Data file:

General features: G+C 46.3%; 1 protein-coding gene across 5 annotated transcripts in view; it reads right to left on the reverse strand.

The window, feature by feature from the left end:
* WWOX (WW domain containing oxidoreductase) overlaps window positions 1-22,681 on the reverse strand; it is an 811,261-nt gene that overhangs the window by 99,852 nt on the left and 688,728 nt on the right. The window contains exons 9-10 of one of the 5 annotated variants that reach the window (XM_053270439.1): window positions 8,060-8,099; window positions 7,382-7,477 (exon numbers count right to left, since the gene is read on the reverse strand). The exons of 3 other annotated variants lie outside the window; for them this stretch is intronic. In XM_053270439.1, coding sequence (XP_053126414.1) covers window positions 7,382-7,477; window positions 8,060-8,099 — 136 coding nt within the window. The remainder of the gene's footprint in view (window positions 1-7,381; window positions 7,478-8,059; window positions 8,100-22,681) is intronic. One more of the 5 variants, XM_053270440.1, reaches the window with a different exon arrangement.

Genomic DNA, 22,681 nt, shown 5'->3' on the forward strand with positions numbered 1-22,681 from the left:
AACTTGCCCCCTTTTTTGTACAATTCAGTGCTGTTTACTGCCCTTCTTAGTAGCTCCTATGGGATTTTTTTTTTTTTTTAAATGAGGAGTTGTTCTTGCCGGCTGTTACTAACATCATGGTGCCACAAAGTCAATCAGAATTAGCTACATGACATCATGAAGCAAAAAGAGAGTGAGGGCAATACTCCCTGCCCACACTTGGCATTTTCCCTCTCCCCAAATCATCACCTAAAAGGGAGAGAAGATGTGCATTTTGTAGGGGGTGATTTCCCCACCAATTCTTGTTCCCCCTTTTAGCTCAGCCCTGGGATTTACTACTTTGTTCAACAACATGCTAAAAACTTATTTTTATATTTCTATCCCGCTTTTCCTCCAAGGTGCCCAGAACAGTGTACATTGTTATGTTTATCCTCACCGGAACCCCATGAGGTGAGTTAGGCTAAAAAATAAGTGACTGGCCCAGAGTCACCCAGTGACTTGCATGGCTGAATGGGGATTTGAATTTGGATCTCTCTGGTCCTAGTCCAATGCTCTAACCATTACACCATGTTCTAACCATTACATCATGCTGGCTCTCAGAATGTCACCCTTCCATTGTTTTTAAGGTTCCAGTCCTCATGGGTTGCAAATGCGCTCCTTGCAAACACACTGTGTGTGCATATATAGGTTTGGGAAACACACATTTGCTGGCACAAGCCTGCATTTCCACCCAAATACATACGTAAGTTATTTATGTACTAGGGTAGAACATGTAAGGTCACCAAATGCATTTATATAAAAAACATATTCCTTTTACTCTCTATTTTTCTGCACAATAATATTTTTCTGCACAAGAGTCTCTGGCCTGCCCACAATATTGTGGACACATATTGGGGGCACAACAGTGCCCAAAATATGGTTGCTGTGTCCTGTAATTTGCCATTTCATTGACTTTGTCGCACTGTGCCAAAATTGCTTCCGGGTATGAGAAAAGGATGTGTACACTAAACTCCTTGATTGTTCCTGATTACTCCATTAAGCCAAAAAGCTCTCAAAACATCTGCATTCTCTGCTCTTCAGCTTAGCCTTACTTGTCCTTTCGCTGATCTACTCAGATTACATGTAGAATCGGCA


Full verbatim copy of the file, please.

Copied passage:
General features: G+C 46.3%; 1 protein-coding gene across 5 annotated transcripts in view; it reads right to left on the reverse strand.

The window, feature by feature from the left end:
* WWOX (WW domain containing oxidoreductase) overlaps window positions 1-22,681 on the reverse strand; it is an 811,261-nt gene that overhangs the window by 99,852 nt on the left and 688,728 nt on the right. The window contains exons 9-10 of one of the 5 annotated variants that reach the window (XM_053270439.1): window positions 8,060-8,099; window positions 7,382-7,477 (exon numbers count right to left, since the gene is read on the reverse strand). The exons of 3 other annotated variants lie outside the window; for them this stretch is intronic. In XM_053270439.1, coding sequence (XP_053126414.1) covers window positions 7,382-7,477; window positions 8,060-8,099 — 136 coding nt within the window. The remainder of the gene's footprint in view (window positions 1-7,381; window positions 7,478-8,059; window positions 8,100-22,681) is intronic. One more of the 5 variants, XM_053270440.1, reaches the window with a different exon arrangement.

Genomic DNA, 22,681 nt, shown 5'->3' on the forward strand with positions numbered 1-22,681 from the left:
AACTTGCCCCCTTTTTTGTACAATTCAGTGCTGTTTACTGCCCTTCTTAGTAGCTCCTATGGGATTTTTTTTTTTTTTTAAATGAGGAGTTGTTCTTGCCGGCTGTTACTAACATCATGGTGCCACAAAGTCAATCAGAATTAGCTACATGACATCATGAAGCAAAAAGAGAGTGAGGGCAATACTCCCTGCCCACACTTGGCATTTTCCCTCTCCCCAAATCATCACCTAAAAGGGAGAGAAGATGTGCATTTTGTAGGGGGTGATTTCCCCACCAATTCTTGTTCCCCCTTTTAGCTCAGCCCTGGGATTTACTACTTTGTTCAACAACATGCTAAAAACTTATTTTTATATTTCTATCCCGCTTTTCCTCCAAGGTGCCCAGAACAGTGTACATTGTTATGTTTATCCTCACCGGAACCCCATGAGGTGAGTTAGGCTAAAAAATAAGTGACTGGCCCAGAGTCACCCAGTGACTTGCATGGCTGAATGGGGATTTGAATTTGGATCTCTCTGGTCCTAGTCCAATGCTCTAACCATTACACCATGTTCTAACCATTACATCATGCTGGCTCTCAGAATGTCACCCTTCCATTGTTTTTAAGGTTCCAGTCCTCATGGGTTGCAAATGCGCTCCTTGCAAACACACTGTGTGTGCATATATAGGTTTGGGAAACACACATTTGCTGGCACAAGCCTGCATTTCCACCCAAATACATACGTAAGTTATTTATGTACTAGGGTAGAACATGTAAGGTCACCAAATGCATTTATATAAAAAACATATTCCTTTTACTCTCTATTTTTCTGCACAATAATATTTTTCTGCACAAGAGTCTCTGGCCTGCCCACAATATTGTGGACACATATTGGGGGCACAACAGTGCCCAAAATATGGTTGCTGTGTCCTGTAATTTGCCATTTCATTGACTTTGTCGCACTGTGCCAAAATTGCTTCCGGGTATGAGAAAAGGATGTGTACACTAAACTCCTTGATTGTTCCTGATTACTCCATTAAGCCAAAAAGCTCTCAAAACATCTGCATTCTCTGCTCTTCAGCTTAGCCTTACTTGTCCTTTCGCTGATCTACTCAGATTACATGTAGAATCGGCA